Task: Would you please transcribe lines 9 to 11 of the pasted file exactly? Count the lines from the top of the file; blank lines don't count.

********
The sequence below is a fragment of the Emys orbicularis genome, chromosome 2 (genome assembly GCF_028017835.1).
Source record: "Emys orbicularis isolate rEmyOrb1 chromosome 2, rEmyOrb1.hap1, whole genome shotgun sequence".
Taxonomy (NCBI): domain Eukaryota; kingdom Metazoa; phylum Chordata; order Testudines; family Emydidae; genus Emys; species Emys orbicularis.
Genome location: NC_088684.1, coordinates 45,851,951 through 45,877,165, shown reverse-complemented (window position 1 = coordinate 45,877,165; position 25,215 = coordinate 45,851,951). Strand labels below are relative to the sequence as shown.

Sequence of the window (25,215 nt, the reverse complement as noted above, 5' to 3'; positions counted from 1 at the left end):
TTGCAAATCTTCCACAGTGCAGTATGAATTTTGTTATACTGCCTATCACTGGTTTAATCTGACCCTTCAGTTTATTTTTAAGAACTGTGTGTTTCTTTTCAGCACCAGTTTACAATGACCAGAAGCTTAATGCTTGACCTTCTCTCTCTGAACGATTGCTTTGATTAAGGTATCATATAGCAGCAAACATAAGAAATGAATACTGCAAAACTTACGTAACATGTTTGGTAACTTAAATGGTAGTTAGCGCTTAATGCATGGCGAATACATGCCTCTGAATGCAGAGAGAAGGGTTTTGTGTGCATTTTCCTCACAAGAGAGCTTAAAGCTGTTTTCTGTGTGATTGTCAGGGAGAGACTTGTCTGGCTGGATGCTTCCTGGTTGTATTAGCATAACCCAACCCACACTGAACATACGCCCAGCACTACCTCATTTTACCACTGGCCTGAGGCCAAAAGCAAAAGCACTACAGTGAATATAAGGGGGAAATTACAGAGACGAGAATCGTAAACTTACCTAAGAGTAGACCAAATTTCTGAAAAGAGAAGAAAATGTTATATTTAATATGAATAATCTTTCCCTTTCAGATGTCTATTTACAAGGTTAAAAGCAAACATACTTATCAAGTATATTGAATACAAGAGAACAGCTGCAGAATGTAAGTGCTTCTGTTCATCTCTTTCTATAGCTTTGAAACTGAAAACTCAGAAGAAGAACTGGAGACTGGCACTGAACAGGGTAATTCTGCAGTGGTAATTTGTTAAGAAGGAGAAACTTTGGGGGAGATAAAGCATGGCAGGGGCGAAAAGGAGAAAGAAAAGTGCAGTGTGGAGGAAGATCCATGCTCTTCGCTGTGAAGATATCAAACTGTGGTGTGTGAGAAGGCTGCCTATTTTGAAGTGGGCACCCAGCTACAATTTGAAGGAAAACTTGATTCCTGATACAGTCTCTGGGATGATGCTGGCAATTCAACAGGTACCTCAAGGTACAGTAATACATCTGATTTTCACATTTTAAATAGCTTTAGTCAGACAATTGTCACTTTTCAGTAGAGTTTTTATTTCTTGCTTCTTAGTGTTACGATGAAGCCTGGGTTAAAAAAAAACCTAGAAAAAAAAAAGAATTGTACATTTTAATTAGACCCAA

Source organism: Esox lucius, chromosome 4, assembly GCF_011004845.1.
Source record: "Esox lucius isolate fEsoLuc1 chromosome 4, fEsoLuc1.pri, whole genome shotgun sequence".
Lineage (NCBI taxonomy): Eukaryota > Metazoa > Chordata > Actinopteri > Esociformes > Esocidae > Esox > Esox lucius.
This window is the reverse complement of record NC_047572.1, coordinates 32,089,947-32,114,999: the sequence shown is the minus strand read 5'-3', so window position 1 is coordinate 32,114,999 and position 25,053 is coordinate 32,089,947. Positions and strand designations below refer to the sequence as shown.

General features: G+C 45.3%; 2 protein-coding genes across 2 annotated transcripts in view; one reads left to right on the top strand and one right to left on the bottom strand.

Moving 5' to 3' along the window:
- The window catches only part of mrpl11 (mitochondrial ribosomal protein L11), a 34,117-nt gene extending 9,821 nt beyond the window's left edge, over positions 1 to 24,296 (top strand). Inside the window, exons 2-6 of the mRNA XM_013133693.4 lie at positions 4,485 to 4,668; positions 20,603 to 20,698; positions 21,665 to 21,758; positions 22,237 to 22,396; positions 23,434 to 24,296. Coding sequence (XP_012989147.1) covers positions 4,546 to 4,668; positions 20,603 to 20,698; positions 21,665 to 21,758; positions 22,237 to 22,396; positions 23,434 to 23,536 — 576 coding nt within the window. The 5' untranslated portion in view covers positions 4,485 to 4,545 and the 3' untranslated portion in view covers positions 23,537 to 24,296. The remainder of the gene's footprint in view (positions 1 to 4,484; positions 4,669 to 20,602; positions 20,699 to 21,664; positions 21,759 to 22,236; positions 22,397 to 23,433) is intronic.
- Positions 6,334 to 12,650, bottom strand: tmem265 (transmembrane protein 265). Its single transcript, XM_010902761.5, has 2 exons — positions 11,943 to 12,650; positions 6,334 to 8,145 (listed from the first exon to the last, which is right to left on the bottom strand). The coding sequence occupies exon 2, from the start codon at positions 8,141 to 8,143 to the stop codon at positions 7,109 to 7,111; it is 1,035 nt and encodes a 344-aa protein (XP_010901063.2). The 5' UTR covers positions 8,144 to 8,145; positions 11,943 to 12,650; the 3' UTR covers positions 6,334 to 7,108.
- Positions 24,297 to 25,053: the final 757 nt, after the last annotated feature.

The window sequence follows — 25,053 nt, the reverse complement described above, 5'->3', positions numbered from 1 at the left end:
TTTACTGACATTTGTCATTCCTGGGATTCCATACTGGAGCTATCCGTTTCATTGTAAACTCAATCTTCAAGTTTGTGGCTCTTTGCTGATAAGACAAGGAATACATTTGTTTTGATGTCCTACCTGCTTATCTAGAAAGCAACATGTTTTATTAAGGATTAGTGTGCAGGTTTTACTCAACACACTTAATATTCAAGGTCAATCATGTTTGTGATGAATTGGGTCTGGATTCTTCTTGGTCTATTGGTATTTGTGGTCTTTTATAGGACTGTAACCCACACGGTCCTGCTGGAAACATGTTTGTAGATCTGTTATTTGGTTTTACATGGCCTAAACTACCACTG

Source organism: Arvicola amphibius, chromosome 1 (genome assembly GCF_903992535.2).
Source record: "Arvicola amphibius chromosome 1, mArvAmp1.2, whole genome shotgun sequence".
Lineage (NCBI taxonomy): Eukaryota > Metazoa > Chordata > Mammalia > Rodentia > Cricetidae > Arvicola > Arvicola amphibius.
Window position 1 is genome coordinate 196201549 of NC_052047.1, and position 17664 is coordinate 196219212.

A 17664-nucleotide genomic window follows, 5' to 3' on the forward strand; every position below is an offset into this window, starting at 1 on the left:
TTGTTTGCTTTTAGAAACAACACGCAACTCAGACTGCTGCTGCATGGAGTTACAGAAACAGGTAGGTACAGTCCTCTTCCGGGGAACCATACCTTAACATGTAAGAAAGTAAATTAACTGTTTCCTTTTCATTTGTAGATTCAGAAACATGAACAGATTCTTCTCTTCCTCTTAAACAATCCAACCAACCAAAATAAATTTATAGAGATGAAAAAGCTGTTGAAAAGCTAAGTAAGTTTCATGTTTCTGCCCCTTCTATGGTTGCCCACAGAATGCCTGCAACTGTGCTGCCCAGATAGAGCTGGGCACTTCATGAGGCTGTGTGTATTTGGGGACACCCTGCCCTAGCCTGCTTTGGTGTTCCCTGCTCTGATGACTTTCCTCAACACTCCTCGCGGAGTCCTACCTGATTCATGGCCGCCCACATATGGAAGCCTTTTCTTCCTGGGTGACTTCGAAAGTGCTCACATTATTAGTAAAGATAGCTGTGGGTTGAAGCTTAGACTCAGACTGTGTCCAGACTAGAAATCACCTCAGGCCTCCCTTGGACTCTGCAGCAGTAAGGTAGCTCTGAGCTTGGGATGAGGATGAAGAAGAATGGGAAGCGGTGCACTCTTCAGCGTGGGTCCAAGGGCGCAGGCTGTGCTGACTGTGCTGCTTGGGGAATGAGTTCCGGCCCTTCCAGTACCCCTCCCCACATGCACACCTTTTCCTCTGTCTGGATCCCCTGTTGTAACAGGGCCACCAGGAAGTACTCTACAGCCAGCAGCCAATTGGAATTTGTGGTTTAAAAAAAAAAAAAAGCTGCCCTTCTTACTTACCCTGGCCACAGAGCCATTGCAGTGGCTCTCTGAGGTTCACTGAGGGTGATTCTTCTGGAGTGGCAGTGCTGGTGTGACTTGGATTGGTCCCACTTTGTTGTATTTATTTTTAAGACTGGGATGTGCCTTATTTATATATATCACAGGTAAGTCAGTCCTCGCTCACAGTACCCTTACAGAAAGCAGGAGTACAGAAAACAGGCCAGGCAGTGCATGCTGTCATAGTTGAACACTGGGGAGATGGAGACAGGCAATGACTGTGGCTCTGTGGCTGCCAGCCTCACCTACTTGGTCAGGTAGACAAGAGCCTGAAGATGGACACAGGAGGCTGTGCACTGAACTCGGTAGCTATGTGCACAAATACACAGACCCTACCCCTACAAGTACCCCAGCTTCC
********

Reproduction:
Lineage (NCBI taxonomy): Eukaryota > Metazoa > Chordata > Actinopteri > Esociformes > Esocidae > Esox > Esox lucius.
This window is the reverse complement of record NC_047572.1, coordinates 32,089,947-32,114,999: the sequence shown is the minus strand read 5'-3', so window position 1 is coordinate 32,114,999 and position 25,053 is coordinate 32,089,947. Positions and strand designations below refer to the sequence as shown.

General features: G+C 45.3%; 2 protein-coding genes across 2 annotated transcripts in view; one reads left to right on the top strand and one right to left on the bottom strand.